A summary of mental status changes associated with antimicrobials, along with other common neurologic adverse reactions, is provided in the Table.

    upload_2017-1-22_23-28-29.png
    upload_2017-1-22_23-28-39.png
    upload_2017-1-22_23-28-46.png
    upload_2017-1-22_23-28-53.png
    BZD = benzodiazepine; FDA = US Food and Drug Administration; GABA = gamma-aminobutyric acid; NCSE = nonconvulsive status epilepticus; TMP/SMX = trimethoprim/sulfamethoxazole
    aNeurotoxicity can present in many forms, such as abnormal behavior, agitation, altered mental status, confusion, delirium, hallucinations, mania, psychosis, seizures, and sleep disturbance. In the Table, the most common symptoms are listed; however, any change in mental status should prompt a review of all medications, including antimicrobials.
    Prevention and Management
    Prolonged delirium in the inpatient setting has been linked to increased length of hospital stay, increased risk for mortality, and increased costs.The prevention of adverse neurologic effects entails prudent drug use and choice, appropriate individualized dosing and therapeutic monitoring, and limiting therapy duration as appropriate.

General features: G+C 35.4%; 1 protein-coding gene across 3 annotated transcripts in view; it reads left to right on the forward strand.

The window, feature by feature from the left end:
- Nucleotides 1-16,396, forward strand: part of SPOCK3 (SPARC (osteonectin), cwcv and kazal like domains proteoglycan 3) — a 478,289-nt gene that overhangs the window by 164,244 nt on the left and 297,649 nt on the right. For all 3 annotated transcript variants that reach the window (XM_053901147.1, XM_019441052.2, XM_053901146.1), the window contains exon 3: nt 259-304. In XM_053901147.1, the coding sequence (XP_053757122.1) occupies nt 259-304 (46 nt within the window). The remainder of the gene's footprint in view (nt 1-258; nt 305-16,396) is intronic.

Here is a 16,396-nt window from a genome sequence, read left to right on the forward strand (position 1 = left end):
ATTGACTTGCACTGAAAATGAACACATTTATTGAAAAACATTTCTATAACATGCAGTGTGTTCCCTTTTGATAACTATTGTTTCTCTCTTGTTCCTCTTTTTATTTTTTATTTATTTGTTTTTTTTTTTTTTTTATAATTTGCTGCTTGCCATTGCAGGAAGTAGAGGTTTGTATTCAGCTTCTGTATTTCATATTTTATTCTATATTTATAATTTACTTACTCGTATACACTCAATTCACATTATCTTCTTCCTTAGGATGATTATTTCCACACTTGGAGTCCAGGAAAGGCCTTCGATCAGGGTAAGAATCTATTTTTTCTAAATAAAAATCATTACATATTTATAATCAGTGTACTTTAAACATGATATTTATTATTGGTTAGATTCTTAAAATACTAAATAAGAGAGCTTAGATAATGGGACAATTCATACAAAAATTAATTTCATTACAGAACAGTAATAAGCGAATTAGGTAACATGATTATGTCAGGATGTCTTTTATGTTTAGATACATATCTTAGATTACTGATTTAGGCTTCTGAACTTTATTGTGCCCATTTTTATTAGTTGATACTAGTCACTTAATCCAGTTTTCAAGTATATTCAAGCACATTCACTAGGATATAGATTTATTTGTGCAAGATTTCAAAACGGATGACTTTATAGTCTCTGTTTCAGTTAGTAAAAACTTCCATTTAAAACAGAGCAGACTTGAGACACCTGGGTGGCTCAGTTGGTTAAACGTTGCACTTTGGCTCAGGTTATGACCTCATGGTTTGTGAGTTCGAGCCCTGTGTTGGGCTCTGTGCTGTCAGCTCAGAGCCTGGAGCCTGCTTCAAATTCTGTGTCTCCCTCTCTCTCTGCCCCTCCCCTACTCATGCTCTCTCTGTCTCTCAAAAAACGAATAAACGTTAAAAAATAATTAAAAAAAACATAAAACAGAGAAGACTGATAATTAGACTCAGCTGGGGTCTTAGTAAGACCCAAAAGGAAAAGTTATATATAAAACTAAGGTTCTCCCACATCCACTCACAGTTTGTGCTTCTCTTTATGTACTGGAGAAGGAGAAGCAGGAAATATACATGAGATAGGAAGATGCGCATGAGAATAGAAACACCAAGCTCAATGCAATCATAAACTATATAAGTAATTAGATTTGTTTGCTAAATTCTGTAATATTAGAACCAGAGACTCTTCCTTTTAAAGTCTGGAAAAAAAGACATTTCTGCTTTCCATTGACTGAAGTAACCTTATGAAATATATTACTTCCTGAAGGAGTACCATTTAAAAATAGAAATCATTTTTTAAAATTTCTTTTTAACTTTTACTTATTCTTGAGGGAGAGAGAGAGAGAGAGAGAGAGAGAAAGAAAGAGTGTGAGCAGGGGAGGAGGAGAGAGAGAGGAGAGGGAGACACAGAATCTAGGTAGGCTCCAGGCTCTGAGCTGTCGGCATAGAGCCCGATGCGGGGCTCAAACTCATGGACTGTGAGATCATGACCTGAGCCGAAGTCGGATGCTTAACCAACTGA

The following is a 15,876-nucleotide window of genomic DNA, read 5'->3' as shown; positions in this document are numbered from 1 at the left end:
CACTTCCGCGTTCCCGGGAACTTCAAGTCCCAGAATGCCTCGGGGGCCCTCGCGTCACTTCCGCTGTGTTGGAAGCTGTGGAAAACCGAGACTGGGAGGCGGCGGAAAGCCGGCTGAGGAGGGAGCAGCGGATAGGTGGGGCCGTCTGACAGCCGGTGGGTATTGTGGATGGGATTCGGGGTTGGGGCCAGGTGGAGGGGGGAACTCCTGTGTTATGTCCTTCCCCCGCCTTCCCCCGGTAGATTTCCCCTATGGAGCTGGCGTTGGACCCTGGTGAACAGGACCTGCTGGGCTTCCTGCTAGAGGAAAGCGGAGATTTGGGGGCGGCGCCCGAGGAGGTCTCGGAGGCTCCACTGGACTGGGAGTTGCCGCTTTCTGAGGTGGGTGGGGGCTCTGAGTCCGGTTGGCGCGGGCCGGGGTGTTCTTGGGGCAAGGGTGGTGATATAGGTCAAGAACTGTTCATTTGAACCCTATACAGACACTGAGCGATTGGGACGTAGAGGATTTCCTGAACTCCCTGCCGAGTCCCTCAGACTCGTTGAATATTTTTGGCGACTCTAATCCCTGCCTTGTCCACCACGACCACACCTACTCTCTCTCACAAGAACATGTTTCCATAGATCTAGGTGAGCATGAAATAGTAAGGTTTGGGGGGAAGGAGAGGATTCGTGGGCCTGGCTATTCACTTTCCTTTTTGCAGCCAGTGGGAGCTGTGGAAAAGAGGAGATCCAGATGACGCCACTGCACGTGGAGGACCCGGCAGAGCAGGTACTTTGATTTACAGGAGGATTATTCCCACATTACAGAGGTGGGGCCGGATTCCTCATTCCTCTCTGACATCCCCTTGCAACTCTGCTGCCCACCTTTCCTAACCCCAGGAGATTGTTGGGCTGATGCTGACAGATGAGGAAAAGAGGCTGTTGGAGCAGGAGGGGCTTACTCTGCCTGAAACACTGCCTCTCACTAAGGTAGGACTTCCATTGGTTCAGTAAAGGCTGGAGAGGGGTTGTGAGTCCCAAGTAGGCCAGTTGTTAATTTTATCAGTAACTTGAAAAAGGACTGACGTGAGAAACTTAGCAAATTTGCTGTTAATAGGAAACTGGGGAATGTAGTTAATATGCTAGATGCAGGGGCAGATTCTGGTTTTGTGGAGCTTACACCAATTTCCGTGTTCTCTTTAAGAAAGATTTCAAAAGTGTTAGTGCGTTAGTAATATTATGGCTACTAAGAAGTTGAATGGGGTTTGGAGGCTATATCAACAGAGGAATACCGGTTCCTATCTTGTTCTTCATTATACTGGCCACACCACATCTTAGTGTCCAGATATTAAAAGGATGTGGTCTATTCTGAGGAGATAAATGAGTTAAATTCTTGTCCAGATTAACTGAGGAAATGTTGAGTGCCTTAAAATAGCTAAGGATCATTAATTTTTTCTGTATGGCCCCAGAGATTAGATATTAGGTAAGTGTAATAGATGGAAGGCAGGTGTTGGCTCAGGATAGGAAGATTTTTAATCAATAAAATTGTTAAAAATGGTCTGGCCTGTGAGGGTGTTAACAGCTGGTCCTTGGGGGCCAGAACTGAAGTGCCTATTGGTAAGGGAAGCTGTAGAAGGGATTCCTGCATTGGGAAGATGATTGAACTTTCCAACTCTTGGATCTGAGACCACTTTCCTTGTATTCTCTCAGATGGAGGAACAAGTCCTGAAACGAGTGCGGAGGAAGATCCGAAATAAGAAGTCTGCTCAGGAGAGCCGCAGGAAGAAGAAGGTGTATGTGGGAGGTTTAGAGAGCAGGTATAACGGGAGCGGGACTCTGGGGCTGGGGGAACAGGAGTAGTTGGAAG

Patient and family counseling, clinician appreciation of the potential for adverse events, and careful patient observation for potential signs and symptoms will assist in early recognition.

    If altered mental status related to antimicrobials is suspected, management may involve a decrease in the drug dose, selection of another antimicrobial, or discontinuation if possible. In most cases, discontinuing the offending agent will lead to resolution of symptoms within 48 hours.The temporary use of supportive measures, including pharmacologic agents, may be necessary in some severe cases.